That we've reached this place where we are having fundamentally different conversations about metrics than we were just a few years ago shows how iterative these forces are - technology lets us store and access more data. Market innovation calls for more data. Transparency advocates call for more data. More data lets us ask harder questions of the data and deploy more technological solutions (data visualization anyone?) of the data we have, which in turn begets more calls for more data. Many months ago I was convinced that data are the new platform for change. I'm even more convinced now.
Fourth - thanks to everyone who has commented on the crowdsourcing idea I offered up for gathering community input into the nonprofit approval process. The comments are well worth the read, and the conversation was continued on at least one other blog, The Artful Manager. What I love about the discussion is the real feedback - some argue with the idea, some have extended it much further than I had originally, and others offered up existing analogs from the Phillippines and Belgium. I'm still most interested in thinking about if, and how, crowdsourcing expertise about community needs could be used at the front end of the nonprofit approval process. Could panels of human service providers from the west coast provide comment on a "needs statement" amendment to the 501c3 application from a proposed new organization on the east coast? Could local donors, foundations, community foundations, and government funders share their databases of local organizations with nonprofit-to-be startups in some useful way? Could community needs "reviews" be one factor among several that would be considered necessary for proposing a new organization, extending the IRS's reach to include community voice and support somehow? I've learned lots from all the commenters and twitterers - thanks for jumping in!
Finally, the above "idea" - or at least the problem and its possible solutions - is one of many things I plan to be thinking through at length in both of my new very exciting gigs. I'll be working at Stanford University as a Visiting Scholar at the Center on Philanthropy and Civil Society, hoping to make the idea for a global policy network into reality. I'm also working on a new book (one of two) as part of my fellowship with the New America Foundation.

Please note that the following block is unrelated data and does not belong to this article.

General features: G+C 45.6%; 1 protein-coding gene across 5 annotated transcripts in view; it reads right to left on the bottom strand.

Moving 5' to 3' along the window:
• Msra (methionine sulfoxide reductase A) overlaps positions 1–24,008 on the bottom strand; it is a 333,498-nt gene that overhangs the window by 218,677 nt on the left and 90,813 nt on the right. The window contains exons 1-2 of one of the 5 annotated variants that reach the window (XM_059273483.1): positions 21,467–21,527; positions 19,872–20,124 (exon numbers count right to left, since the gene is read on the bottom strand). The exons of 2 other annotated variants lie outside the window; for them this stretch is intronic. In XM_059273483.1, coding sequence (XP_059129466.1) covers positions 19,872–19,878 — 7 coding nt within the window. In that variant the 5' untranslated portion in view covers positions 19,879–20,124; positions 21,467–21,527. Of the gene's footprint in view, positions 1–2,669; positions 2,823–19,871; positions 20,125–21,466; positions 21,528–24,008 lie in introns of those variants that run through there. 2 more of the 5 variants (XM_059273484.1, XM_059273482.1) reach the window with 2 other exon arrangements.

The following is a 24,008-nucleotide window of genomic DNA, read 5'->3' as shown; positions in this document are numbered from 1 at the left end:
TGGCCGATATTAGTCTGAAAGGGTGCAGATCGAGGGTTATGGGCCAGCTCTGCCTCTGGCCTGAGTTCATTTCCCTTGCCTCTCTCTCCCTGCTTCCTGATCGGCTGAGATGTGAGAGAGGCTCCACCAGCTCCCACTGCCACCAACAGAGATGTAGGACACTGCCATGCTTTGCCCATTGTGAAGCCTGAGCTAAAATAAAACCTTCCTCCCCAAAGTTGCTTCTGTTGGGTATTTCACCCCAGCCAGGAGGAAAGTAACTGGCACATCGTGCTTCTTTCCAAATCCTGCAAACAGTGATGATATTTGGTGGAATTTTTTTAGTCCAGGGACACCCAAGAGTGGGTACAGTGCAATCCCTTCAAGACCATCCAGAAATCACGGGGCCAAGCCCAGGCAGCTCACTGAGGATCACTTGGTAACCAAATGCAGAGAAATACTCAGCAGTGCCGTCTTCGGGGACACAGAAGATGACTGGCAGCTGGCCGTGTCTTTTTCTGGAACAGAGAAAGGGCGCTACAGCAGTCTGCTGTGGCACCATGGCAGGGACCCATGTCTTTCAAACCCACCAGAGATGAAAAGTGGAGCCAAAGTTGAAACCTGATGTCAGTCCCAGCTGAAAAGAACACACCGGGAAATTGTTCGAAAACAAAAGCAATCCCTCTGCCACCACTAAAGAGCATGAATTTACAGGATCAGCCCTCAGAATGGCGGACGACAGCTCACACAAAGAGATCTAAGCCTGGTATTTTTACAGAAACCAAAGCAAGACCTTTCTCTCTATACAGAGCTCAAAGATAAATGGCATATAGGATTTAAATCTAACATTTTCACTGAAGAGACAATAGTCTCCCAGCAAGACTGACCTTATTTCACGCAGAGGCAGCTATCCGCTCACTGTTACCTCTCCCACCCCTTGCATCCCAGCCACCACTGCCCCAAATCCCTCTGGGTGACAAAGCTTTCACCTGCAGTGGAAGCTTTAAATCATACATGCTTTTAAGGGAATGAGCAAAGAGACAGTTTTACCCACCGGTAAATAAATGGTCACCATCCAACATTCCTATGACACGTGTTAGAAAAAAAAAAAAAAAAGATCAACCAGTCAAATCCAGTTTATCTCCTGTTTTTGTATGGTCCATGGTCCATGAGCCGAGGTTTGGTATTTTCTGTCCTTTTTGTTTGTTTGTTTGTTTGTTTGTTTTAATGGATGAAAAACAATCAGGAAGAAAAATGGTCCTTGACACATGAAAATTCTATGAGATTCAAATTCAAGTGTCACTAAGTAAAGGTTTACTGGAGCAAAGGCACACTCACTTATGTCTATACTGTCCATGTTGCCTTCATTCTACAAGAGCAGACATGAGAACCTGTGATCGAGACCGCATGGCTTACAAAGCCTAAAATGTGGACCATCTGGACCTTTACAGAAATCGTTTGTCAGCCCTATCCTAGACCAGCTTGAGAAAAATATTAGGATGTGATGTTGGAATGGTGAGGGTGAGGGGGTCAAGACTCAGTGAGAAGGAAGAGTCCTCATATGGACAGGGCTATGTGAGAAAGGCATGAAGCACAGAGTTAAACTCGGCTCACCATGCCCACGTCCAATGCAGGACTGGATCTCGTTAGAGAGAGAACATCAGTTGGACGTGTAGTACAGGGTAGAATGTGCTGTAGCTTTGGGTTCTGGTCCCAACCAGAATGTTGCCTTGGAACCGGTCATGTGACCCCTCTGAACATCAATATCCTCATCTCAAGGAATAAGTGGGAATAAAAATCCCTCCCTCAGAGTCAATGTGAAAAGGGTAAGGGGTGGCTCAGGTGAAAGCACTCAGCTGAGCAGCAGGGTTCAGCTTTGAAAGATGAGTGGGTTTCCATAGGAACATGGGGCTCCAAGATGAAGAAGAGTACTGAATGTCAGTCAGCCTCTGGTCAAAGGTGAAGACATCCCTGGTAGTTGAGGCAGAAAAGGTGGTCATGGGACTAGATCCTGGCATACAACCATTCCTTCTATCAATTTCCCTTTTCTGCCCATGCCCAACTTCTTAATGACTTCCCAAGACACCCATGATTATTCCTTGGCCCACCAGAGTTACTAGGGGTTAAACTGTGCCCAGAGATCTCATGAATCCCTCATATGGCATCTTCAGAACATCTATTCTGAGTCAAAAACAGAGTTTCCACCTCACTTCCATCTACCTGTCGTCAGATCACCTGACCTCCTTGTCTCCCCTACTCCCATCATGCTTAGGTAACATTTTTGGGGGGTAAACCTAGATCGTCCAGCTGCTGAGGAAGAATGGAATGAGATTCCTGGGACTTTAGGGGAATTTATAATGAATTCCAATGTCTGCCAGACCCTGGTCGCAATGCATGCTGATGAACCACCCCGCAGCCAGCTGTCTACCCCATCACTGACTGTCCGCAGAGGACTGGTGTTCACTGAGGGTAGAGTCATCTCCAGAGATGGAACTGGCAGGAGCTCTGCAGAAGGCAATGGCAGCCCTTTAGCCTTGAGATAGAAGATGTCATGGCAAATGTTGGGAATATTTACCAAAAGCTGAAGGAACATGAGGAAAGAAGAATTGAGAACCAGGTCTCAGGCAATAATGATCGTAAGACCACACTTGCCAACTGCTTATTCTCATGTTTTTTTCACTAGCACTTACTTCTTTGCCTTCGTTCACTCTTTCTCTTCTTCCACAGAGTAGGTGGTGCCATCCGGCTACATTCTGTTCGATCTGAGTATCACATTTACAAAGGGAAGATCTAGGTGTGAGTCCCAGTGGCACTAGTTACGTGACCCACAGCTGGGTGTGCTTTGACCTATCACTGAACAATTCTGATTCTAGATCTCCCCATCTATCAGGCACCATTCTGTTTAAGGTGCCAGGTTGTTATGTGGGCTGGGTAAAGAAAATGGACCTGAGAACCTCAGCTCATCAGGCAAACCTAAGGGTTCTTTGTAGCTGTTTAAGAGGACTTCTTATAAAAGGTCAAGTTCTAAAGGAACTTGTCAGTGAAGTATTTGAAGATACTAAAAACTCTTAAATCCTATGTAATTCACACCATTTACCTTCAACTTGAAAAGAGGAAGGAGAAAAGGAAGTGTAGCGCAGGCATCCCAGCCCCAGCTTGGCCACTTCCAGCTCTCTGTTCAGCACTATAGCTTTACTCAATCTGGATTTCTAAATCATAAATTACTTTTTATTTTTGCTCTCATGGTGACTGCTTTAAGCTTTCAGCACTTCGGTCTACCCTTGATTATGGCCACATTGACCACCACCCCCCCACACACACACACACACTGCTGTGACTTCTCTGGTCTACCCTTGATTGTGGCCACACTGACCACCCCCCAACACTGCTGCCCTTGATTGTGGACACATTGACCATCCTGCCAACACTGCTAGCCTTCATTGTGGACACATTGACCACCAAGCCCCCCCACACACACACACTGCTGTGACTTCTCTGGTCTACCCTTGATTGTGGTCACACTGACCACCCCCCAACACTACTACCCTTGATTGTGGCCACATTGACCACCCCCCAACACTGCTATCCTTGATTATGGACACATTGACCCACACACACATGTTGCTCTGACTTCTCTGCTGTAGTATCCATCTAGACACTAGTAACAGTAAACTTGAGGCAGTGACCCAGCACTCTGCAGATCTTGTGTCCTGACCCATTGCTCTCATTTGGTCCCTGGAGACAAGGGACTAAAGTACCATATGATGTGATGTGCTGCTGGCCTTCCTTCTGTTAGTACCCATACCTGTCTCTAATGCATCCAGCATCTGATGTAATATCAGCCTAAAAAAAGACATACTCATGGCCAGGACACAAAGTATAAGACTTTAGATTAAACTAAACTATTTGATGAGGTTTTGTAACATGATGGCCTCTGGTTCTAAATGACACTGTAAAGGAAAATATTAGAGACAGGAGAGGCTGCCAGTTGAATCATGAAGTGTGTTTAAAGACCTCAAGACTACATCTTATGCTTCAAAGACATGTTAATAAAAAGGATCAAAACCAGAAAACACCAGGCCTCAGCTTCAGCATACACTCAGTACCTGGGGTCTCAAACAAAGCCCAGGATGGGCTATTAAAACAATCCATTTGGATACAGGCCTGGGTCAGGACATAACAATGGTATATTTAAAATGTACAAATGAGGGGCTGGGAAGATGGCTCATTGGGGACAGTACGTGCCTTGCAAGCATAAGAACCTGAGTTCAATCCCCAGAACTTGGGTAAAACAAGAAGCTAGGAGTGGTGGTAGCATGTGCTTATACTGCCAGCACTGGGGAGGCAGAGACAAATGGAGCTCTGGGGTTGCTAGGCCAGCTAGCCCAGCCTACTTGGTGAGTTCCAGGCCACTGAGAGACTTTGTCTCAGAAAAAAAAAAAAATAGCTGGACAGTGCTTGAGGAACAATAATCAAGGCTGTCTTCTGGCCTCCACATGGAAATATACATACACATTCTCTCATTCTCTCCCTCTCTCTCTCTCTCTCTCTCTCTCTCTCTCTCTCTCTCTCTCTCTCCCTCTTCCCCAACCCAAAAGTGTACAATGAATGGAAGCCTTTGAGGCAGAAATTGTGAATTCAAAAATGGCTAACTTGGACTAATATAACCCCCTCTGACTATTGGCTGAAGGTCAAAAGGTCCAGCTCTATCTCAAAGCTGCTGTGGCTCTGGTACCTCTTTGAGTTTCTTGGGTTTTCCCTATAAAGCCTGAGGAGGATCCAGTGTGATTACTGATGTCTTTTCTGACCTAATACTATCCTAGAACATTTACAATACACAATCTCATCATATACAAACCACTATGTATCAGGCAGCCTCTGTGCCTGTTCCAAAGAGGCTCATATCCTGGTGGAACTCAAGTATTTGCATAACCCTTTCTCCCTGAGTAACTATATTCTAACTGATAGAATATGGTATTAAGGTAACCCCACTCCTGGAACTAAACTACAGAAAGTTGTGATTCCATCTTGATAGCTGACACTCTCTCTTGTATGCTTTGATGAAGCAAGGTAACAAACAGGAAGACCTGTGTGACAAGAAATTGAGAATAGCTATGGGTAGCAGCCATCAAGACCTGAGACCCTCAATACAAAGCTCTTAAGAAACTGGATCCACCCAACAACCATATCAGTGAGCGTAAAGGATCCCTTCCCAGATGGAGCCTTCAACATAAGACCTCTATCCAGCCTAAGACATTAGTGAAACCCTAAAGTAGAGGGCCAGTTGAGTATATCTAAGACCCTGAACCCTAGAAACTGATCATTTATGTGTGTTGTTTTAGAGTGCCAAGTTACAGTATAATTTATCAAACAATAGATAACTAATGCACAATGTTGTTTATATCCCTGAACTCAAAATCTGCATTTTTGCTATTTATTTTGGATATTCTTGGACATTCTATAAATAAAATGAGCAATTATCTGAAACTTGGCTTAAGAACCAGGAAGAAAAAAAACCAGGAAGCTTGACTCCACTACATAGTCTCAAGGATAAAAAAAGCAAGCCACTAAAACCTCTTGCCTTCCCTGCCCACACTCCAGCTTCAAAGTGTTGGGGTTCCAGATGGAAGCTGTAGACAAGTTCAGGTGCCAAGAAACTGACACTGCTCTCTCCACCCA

The book feeds the policy project in terms of illuminating some of the complexity of how this now happens and the policy project will feed the book. My continued work at Blueprint and your feedback on ideas on this blog feed all of it. With New America and Stanford we will plan several events/salons/discussions/mashups of these ideas as they progress - so please send me ideas, forums where it might help to include this work, or resources that might be useful to this kind of thinking. I'll make sure to announce the public discussions on the blog so you can join us if you are in the area (Bay Area or DC, most likely) and interested.
*I serve on the organizational review board for FasterCures Philanthropy Advisory Service.
I wasn't sure if you were still monitoring comments on the crowdsourcing/NPO approval process post, but I read it and all of the comments and think it's tremendously exciting. It's disheartening to talk with young people, in particular, and to so often hear that their idea is to start a new nonprofit...often without an understanding of WHY they're pursuing that. This is connected, I think, to Dan Pallotta's recent discussion of the need for scale in combating our collective social challenges, and the only way we can get there is by being really strategic with our sector's resources. Some way to channel that through a process as you outline is one of those brilliant things that one (at least, I!) never thinks of until someone suggests it, when it seems so obvious. I think Sean's concerns about not discouraging innovation are certainly critical, but, with that ideal at the forefront, it can definitely be worked around.
Thanks for this. I am indeed still monitoring these posts - in fact I am hopeful that a local NPR station radio show next week will re-ignite this very discussion.